Norine: Parenting is difficult and stressful and frustrating. That’s why we’re in the humor business, to help alleviate some of that stress. We’ve all had those “wanna scream” moments. Maybe some of your readers are having them now! But if you can take a breath, step back and find the ridiculous in the situation, the horrible and humiliating becomes easier to roll with. (Though sometimes, you need a few deep breaths!) I’ll never forget this one time when my son was 2. I was about to take him for a walk in his stroller. I’d stopped to use the bathroom before we headed out, and he’d climbed onto my lap and put his head on my chest. As I was basking in the sweetness of the moment, he vomited all over me. Absolutely disgusting at the time. But I love telling the story now.

Jessica: Back away and find a distraction for yourself, preferably with laughter. For some parents that’s Twitter or Facebook, for others it’s a good book (hint hint) or a favorite show. Try to get OUT of the moment. In all likelihood whatever is setting your hair on fire RIGHT NOW won’t seem like such a big deal with a little time and space.

  1. Star Wars or Minecraft? Good, bad, savior, evil? GO!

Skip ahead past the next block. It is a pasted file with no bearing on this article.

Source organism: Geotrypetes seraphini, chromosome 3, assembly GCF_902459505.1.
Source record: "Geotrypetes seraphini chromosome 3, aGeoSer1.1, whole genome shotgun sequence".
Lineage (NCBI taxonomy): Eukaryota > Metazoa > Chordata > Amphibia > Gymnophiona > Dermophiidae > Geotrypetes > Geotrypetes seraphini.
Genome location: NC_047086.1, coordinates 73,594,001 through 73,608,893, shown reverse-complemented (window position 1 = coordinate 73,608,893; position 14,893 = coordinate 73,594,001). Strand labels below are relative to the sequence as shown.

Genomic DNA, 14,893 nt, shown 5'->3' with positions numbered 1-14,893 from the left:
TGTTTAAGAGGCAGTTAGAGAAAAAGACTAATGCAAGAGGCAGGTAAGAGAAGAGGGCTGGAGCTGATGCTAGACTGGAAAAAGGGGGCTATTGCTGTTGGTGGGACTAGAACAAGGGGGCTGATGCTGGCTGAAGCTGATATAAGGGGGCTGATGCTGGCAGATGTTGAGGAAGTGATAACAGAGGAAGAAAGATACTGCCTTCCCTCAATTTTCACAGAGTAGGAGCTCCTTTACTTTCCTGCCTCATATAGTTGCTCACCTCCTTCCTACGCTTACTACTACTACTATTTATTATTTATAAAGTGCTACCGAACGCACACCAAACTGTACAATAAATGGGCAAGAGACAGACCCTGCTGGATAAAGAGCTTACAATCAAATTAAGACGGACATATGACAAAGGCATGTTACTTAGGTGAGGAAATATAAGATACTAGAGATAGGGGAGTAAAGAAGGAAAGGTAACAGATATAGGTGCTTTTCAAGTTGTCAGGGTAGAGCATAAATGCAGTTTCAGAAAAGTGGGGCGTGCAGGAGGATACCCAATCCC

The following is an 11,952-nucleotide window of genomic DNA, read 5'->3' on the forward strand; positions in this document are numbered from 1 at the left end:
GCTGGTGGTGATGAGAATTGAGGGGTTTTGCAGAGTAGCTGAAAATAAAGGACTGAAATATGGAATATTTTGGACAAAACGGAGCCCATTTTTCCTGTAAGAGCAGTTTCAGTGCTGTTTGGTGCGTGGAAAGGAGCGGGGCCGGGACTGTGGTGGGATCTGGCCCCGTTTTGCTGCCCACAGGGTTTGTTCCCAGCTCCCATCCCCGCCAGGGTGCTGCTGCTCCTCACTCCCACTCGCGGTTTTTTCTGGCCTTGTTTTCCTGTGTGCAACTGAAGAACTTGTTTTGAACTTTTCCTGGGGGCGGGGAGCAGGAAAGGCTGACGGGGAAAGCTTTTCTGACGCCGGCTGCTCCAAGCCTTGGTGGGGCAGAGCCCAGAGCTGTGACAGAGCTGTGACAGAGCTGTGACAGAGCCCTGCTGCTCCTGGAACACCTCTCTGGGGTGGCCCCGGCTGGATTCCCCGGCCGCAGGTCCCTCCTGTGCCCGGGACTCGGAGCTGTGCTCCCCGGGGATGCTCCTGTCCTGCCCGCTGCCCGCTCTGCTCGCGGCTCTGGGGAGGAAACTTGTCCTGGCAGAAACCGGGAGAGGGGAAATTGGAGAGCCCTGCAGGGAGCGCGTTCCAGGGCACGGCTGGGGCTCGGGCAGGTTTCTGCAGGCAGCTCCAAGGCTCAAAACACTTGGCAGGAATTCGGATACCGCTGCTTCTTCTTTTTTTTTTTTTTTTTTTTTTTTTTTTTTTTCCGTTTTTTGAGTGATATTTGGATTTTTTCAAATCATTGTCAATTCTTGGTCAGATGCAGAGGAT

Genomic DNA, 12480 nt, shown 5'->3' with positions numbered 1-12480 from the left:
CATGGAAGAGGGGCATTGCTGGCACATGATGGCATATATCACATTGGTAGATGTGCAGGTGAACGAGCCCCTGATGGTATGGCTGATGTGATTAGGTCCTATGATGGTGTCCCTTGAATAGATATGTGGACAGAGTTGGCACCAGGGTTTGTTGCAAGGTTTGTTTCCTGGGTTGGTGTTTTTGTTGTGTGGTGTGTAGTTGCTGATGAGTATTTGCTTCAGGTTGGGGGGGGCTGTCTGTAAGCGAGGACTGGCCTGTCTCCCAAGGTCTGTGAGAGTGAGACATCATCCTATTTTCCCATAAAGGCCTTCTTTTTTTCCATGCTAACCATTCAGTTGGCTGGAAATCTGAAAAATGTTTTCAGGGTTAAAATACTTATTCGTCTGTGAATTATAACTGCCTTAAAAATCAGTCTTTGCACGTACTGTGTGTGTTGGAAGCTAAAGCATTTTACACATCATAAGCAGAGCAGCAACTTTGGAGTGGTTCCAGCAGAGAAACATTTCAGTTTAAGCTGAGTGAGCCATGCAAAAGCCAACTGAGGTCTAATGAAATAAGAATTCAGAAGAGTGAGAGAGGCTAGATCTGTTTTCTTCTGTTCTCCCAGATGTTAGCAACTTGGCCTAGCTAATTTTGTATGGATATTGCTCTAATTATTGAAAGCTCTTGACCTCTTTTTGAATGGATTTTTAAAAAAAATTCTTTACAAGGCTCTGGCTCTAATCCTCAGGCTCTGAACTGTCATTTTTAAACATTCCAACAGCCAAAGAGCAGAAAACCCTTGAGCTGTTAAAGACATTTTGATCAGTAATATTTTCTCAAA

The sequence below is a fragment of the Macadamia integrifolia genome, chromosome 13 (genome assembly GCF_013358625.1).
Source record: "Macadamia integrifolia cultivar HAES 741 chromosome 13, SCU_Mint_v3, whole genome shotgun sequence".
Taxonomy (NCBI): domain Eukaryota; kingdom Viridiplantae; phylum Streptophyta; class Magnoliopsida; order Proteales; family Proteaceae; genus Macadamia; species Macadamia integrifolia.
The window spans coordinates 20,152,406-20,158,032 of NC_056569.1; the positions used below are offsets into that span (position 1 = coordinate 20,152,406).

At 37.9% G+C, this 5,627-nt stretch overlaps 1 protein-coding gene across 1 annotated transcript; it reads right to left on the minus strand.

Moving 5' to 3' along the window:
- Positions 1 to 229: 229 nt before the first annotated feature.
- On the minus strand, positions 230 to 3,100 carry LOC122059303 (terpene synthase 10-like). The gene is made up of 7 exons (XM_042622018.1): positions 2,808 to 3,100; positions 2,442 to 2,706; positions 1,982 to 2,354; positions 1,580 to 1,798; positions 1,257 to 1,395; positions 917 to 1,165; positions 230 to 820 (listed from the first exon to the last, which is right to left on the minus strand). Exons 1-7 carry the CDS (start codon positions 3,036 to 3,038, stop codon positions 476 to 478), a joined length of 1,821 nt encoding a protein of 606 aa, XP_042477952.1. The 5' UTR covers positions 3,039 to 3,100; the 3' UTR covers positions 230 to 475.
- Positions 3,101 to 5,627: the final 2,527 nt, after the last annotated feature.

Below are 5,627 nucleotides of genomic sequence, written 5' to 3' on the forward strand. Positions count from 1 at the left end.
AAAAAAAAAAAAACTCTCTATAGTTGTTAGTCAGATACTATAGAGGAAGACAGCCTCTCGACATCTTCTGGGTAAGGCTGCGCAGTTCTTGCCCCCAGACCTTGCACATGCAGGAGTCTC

Norine: As much fun as we make of Minecraft, I do like the building and creating aspect of it. And some days my work days definitely feel like they’re “made possible” by Minecraft — especially teacher workdays. I do wish there was an “undo” button though. We’ve experienced many tears when things have disappeared, gotten stolen or destroyed. Last summer, my son lost a house he’d spent a lot of time on when another player accidentally set it on fire. The damage was virtual but the loss was real. I could have used an “undo” button that day.

Jessica: Oh, Minecraft is great! Relatively guilt-free parental time buyer. My son isn’t really into Star Wars, but when we were kids, my brothers were all about it. It will be interesting to see if that changes when the new movies come out. Now, if there was a Minecraft movie…

  1. Sick of my questions yet? Too BAD! Favorite kid music? Favorite non-kid music?

Jessica: When Holden was small we both loved Dan Zanes. Luckily he never got into any music that was too terribly annoying, other than the Caillou or Mickey Mouse Clubhouse theme song *stabs self in ear.* Of course, he didn’t control the radio. I don’t have a true favorite, but I do like me some funk.

Norine: With a great arrangement, even kid music is fabulous. When my son was a baby, my mother-in-law bought him the Baby Loves Jazz CD, featuring really swinging versions of kid classics like Farmer in the Dell and Three Blind Mice. Throw in some phat horns and just about anything will sound awesome. Nowadays, I rely on my kid to keep me current with pop music. One night, Jessica and her son were at my sister’s house for dinner, and of the nine people around the table, the only ones who knew what Gangam Style was were her son, 9, and mine, 7. Without my kid, I wouldn’t know how to Whip or Nae Nae.

  1. What is your preferred method of writing? Do you sit and pound out a book in a month on the computer or do you take paper notes?